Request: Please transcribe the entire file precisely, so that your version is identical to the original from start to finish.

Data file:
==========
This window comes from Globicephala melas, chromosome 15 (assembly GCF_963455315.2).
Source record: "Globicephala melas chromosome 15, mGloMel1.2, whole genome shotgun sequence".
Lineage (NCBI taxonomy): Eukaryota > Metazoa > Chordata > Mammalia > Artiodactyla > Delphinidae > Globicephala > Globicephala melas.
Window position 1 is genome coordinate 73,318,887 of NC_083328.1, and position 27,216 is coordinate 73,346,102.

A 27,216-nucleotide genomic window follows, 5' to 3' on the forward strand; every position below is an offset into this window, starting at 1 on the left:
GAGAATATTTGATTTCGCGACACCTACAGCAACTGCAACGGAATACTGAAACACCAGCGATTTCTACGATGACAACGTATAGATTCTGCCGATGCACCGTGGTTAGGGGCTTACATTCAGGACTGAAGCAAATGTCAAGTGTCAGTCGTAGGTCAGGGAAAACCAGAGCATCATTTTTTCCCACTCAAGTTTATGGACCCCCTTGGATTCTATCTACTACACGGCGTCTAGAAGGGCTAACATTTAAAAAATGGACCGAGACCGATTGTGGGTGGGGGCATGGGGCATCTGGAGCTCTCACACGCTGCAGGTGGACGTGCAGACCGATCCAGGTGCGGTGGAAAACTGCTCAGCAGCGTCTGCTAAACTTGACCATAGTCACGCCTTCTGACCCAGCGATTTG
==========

This window comes from Globicephala melas, chromosome 15 (assembly GCF_963455315.2).
Source record: "Globicephala melas chromosome 15, mGloMel1.2, whole genome shotgun sequence".
Lineage (NCBI taxonomy): Eukaryota > Metazoa > Chordata > Mammalia > Artiodactyla > Delphinidae > Globicephala > Globicephala melas.
Window position 1 is genome coordinate 73,318,887 of NC_083328.1, and position 27,216 is coordinate 73,346,102.

A 27,216-nucleotide genomic window follows, 5' to 3' on the forward strand; every position below is an offset into this window, starting at 1 on the left:
GAGAATATTTGATTTCGCGACACCTACAGCAACTGCAACGGAATACTGAAACACCAGCGATTTCTACGATGACAACGTATAGATTCTGCCGATGCACCGTGGTTAGGGGCTTACATTCAGGACTGAAGCAAATGTCAAGTGTCAGTCGTAGGTCAGGGAAAACCAGAGCATCATTTTTTCCCACTCAAGTTTATGGACCCCCTTGGATTCTATCTACTACACGGCGTCTAGAAGGGCTAACATTTAAAAAATGGACCGAGACCGATTGTGGGTGGGGGCATGGGGCATCTGGAGCTCTCACACGCTGCAGGTGGACGTGCAGACCGATCCAGGTGCGGTGGAAAACTGCTCAGCAGCGTCTGCTAAACTTGACCATAGTCACGCCTTCTGACCCAGCGATTTG